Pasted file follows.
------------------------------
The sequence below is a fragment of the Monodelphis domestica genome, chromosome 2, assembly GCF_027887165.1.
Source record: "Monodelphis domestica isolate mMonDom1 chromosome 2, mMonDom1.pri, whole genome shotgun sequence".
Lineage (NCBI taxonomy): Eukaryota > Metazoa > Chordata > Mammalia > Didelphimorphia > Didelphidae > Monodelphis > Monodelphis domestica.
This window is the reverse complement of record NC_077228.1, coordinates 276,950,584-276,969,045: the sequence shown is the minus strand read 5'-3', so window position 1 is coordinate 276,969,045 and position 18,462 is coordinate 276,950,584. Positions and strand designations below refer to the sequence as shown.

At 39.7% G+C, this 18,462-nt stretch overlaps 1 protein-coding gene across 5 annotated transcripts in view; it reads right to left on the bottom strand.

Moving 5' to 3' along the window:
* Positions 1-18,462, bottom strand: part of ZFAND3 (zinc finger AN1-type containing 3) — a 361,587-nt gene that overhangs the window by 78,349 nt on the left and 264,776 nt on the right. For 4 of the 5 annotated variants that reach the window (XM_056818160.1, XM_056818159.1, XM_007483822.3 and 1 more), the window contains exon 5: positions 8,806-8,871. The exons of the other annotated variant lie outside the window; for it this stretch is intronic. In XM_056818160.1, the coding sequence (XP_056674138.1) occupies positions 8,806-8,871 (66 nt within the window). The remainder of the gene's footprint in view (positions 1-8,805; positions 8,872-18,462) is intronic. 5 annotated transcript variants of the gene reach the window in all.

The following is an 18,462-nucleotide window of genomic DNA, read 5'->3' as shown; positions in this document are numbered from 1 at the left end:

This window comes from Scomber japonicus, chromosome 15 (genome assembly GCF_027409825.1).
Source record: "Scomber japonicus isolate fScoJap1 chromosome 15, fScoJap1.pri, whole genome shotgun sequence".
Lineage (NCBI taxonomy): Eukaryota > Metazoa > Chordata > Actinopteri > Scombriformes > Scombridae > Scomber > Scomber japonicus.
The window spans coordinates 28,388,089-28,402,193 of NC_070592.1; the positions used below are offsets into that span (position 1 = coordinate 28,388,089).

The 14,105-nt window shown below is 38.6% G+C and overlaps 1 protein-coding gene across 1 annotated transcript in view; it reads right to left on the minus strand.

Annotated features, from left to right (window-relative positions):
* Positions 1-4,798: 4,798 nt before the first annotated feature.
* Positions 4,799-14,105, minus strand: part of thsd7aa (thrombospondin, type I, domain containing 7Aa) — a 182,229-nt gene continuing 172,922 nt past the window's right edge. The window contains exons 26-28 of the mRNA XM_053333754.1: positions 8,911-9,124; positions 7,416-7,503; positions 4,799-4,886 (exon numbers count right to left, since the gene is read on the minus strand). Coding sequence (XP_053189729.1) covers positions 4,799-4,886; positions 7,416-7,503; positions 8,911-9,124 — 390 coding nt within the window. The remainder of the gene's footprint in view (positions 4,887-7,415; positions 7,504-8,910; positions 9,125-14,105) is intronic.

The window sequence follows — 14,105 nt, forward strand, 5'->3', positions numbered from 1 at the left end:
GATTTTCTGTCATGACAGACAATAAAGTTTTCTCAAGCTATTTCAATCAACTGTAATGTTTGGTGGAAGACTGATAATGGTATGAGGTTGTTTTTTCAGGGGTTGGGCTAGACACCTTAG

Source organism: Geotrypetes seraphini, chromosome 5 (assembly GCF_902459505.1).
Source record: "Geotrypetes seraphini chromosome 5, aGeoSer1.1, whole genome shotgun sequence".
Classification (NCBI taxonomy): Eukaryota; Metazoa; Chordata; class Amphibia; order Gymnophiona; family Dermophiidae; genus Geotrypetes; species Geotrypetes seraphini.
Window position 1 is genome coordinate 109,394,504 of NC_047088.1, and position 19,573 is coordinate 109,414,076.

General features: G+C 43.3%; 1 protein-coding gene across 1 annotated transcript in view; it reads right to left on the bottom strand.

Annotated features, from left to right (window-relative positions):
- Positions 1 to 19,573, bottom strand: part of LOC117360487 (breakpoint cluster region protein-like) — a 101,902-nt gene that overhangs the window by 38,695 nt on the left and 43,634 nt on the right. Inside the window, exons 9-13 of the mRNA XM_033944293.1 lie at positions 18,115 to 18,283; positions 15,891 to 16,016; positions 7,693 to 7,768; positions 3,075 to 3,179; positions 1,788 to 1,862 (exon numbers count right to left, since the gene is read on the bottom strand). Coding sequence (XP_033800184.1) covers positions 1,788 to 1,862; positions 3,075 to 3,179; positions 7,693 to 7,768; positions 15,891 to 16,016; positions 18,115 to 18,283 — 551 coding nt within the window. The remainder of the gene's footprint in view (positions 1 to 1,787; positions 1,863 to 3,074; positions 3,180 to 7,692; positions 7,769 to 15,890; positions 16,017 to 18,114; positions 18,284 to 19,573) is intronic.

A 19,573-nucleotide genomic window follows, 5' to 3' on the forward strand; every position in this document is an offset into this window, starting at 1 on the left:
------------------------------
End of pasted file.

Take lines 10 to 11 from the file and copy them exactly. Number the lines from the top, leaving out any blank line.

Source record: "Scomber japonicus isolate fScoJap1 chromosome 15, fScoJap1.pri, whole genome shotgun sequence".
Lineage (NCBI taxonomy): Eukaryota > Metazoa > Chordata > Actinopteri > Scombriformes > Scombridae > Scomber > Scomber japonicus.